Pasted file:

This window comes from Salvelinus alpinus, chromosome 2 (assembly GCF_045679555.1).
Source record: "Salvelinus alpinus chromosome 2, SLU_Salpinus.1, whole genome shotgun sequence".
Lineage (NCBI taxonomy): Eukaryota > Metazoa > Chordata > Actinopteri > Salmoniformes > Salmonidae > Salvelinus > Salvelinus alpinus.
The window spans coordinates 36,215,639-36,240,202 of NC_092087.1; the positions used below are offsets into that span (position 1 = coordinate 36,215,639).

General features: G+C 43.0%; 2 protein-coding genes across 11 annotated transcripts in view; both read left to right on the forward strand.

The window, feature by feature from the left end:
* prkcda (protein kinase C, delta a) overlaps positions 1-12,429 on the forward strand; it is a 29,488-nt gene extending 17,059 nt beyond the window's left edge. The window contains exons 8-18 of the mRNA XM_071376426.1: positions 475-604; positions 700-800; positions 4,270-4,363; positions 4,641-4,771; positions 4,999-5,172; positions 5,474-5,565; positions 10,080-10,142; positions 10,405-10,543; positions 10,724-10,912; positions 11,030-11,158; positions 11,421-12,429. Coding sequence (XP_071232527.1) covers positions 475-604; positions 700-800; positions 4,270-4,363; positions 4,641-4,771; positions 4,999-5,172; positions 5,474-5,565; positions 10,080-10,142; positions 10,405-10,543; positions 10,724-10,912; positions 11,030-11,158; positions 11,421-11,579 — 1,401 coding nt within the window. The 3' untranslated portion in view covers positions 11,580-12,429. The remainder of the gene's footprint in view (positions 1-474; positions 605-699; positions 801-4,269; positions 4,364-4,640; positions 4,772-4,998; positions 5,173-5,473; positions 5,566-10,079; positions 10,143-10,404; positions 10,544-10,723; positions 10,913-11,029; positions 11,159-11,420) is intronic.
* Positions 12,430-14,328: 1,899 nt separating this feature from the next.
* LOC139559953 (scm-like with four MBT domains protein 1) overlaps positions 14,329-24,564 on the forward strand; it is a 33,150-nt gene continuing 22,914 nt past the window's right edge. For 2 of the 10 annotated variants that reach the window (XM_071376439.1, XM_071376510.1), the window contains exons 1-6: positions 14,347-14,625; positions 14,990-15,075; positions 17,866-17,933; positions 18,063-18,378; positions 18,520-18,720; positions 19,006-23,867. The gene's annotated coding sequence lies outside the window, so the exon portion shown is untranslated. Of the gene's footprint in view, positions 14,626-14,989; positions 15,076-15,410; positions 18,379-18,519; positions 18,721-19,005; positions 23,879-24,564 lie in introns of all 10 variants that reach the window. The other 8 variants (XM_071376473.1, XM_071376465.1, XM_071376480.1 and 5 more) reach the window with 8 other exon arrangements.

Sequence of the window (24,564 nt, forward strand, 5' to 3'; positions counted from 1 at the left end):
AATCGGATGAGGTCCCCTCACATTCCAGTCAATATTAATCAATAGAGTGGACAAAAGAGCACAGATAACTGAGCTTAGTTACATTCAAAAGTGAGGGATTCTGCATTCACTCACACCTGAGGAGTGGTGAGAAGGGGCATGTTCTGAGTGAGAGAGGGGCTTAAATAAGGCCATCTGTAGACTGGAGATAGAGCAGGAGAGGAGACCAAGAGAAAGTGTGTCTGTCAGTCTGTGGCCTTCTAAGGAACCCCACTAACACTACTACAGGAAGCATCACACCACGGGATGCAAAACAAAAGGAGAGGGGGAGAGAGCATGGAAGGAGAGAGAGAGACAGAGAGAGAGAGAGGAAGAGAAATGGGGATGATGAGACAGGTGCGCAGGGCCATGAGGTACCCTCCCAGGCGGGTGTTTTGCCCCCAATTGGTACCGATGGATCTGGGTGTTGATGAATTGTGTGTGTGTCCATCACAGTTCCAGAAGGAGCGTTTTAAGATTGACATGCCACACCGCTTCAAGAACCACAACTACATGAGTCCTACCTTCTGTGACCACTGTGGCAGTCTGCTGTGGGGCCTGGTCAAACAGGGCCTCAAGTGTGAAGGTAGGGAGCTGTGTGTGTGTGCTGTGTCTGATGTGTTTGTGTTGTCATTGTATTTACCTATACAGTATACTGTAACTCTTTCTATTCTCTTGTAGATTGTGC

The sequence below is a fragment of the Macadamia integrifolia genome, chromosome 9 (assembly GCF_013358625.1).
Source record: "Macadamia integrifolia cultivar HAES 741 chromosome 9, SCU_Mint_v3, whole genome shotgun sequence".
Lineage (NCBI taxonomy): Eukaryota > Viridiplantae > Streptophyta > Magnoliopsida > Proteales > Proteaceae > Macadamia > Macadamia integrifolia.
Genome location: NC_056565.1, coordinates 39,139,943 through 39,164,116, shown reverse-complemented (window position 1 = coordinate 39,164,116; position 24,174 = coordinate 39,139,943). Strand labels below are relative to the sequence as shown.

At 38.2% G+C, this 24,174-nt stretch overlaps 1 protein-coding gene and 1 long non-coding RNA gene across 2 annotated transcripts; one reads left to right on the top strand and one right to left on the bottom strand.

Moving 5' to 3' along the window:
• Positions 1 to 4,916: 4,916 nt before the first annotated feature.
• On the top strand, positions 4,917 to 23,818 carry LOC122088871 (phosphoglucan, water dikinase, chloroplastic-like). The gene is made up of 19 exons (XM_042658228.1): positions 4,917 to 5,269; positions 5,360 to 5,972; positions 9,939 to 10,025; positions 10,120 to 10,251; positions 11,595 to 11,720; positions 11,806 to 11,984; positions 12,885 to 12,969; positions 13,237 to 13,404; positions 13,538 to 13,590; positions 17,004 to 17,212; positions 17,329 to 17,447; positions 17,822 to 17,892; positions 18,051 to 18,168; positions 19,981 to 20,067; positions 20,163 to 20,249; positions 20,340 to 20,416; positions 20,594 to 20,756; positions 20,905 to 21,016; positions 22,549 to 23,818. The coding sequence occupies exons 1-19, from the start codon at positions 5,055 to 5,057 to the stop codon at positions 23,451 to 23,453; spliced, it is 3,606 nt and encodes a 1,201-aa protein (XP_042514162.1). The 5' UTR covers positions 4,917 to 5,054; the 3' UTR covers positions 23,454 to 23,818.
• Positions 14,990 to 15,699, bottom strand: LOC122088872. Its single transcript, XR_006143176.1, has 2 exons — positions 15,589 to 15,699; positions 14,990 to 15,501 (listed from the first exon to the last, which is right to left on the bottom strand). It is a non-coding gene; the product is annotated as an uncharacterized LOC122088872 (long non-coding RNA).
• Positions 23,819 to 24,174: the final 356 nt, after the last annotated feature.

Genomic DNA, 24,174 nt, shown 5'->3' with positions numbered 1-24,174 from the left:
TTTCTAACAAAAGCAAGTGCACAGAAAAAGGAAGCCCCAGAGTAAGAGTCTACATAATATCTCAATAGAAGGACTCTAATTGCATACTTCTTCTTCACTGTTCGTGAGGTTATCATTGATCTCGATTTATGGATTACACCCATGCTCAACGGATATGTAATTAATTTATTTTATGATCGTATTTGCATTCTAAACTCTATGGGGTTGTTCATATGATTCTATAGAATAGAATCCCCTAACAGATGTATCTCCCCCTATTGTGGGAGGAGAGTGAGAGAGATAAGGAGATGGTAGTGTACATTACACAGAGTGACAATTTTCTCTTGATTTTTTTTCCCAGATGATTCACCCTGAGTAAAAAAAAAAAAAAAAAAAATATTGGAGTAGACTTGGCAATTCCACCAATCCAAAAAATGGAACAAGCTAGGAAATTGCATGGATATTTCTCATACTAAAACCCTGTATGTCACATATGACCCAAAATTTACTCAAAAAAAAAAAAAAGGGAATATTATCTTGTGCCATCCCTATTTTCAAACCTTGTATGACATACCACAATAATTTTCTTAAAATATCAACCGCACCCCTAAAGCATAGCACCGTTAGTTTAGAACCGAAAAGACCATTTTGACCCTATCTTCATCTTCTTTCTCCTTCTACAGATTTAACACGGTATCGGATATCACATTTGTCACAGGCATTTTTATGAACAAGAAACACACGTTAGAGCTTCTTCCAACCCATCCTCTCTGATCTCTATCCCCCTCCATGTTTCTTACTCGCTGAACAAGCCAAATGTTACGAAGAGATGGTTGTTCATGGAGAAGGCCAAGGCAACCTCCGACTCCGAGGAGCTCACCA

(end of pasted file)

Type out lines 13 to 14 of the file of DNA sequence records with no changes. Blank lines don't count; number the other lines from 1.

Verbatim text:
Source record: "Macadamia integrifolia cultivar HAES 741 chromosome 9, SCU_Mint_v3, whole genome shotgun sequence".
Lineage (NCBI taxonomy): Eukaryota > Viridiplantae > Streptophyta > Magnoliopsida > Proteales > Proteaceae > Macadamia > Macadamia integrifolia.